- Use a weight-assisted pull-up machine. With these machines, your knees will rest on a carriage and you can specify how much of an assist you would like by adjusting the weight settings of the machine. The higher the weight amount you select, the easier your pull-ups will be. Try to find the sweet spot where you can complete 6-8 pull-ups but it’s still difficult to do so.
- Use a resistance band to assist. This is not my preferred way to assist a pull-up, but it is an option. You can loop a resistance band over your pull-up bar and then rest your knee or foot in the loop that hangs down. As the band stretches, it will apply pressure to help you return to the top of the motion. The risk with this adaptation is that it can make it easier for you to trip or get stuck on the dismount. Additionally, if you have your foot in the band and your legs extended, the band will build up a lot of tension. If it then slides off your foot and between your legs, it can cause significant pain or injury to your inner thigh or groin.
Muscles Worked: Glutes, Hamstring, Quads, Lats, Traps, Lower Back, plenty of synergist muscles
Deadlifts are often considered the king of workouts. They work your lower body and nearly your entire posterior chain. While deadlifts are a great exercise to start practicing, if you’re brand new to lifting, it’s probably best to ease into full deadlifts by doing one of the variations below. Doing deadlifts incorrectly can result in injury.
To perform a deadlift:
- Set up your barbell with the appropriate amount of weight in an area or on a platform designed for deadlifts.
- Step up to the bar so that your toes are under the bar but your shin doesn’t touch it. Your feet should be about shoulder-width apart and slightly angled away from the body (about 15 degrees).
- Bend at the knees, dropping down so that you can grip the bar slightly wider than shoulder-width apart.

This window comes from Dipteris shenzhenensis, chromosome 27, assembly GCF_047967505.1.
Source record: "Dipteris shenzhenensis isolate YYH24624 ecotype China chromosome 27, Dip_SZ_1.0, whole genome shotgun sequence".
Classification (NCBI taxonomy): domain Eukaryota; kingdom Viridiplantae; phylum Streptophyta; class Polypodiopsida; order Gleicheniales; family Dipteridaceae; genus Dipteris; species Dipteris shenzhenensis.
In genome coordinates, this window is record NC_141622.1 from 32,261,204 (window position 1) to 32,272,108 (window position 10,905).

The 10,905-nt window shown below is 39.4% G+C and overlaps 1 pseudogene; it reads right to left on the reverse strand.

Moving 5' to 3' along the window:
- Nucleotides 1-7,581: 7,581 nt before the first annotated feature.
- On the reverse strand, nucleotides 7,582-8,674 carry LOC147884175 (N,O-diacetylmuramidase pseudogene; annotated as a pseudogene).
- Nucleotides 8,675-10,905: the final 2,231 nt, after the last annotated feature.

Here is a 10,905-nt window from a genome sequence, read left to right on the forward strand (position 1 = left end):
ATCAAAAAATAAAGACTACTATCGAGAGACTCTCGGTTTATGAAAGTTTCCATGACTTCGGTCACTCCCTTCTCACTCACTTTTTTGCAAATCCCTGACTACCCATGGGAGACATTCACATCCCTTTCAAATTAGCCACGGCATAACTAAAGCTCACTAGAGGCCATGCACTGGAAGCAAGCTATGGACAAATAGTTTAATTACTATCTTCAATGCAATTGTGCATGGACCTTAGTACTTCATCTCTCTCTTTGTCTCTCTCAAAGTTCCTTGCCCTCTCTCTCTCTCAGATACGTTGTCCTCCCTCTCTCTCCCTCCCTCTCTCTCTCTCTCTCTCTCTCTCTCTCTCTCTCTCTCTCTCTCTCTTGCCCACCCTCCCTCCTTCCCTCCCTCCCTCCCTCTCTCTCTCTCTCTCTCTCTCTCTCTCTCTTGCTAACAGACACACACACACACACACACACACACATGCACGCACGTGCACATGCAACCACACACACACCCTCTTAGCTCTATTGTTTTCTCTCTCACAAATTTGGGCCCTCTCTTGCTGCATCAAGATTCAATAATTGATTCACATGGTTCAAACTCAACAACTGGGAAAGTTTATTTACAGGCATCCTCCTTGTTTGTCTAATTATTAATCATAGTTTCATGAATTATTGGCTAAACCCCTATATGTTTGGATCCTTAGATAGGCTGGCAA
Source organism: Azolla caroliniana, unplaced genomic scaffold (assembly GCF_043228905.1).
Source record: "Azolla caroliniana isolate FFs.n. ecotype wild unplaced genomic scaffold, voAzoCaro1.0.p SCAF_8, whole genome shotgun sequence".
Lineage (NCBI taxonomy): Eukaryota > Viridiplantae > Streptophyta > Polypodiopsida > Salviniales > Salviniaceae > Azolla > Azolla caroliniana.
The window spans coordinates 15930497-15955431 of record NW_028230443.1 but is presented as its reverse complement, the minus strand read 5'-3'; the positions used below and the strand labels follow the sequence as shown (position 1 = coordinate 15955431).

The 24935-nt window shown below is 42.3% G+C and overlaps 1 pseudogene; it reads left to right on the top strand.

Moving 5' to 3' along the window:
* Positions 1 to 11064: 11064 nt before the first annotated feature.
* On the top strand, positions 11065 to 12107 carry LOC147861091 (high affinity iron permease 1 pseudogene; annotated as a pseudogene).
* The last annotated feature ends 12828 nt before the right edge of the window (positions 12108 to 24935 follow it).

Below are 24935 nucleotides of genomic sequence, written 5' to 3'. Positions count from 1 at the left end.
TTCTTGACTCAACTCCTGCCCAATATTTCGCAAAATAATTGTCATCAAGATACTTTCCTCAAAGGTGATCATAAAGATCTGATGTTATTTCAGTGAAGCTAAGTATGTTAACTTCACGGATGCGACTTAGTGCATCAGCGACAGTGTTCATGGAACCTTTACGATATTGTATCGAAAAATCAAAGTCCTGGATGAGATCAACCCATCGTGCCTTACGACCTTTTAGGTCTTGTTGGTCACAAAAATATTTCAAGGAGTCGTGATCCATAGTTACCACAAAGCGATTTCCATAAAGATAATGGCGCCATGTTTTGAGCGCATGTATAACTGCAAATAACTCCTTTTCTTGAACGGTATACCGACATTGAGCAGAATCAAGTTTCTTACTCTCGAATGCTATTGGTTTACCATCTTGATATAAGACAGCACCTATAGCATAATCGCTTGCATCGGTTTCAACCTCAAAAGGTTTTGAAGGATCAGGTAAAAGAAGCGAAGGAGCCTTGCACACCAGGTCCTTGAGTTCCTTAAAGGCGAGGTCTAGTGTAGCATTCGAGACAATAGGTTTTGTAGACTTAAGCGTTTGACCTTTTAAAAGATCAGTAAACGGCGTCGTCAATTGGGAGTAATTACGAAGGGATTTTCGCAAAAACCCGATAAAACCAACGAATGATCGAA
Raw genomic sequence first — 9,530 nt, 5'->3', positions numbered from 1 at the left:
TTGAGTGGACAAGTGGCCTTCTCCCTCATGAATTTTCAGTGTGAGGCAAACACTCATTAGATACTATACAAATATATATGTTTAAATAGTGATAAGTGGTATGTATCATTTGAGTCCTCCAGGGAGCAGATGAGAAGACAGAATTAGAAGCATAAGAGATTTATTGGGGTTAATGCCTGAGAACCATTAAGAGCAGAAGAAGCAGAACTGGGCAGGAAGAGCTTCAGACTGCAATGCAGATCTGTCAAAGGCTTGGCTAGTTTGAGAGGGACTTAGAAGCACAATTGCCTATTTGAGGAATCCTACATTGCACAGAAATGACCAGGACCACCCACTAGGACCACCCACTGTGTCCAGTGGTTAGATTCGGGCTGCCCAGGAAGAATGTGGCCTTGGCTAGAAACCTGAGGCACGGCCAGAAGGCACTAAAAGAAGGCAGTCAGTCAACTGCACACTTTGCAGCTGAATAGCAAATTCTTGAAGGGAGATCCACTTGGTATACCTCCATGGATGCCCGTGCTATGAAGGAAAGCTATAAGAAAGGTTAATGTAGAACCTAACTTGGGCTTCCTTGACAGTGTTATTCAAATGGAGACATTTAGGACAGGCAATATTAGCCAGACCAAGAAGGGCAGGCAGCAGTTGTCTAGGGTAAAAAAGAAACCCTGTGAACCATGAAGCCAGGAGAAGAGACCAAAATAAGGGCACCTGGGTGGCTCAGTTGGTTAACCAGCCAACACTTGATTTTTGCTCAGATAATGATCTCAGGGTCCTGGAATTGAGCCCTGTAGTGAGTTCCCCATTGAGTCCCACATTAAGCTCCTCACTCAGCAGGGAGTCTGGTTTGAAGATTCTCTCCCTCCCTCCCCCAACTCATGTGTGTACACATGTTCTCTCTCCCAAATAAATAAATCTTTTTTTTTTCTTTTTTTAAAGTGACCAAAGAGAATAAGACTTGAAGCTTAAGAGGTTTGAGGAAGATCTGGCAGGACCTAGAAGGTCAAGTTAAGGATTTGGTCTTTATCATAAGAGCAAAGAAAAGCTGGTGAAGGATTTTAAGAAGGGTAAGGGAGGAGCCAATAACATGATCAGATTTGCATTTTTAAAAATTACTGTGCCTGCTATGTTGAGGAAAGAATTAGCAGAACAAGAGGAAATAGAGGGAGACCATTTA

- Lift your chest and engage your core. You want your torso to be fairly straight and rigid. If your lower back is rounded or drooping, you increase your risk of injury.
- Keeping your core engaged and your back straight, drive through your heels, lifting with your legs as you simultaneously raise your back to an upright standing position.
- Pause briefly at the top of your lift with your back and legs fully extended and then safely lower the weight back to the ground or release it back to the floor.
Deadlift Adaptations and Variations
Deadlifts are a difficult exercise to master, but once you get them down, they’re one of the best exercises to keep in your arsenal. The standard deadlift, however, doesn’t have to be the only version that you do.
- Perform deadlifts with dumbbells instead of a barbell to better learn the way that you need to engage your muscles and ensure that you’re getting the full depth needed for the lift. With dumbbells, you’re going to generally be lifting less weight but doing more reps, and will also be able to squat lower when getting set up. This is a great variation for learning to do the lift safely, or if you’re just in a crowded gym with limited lifting platforms.
- If you have tight hips or a history of lower back injuries, you may be safer to perform rack pulls instead of deadlifts. Rack pulls follow a similar motion to deadlifts, but the barbell starts on a rack at a height just below your knees. While rack pulls do not engage the posterior chain as completely as deadlifts, they’re still a fantastic way to engage and strengthen many of the same muscles.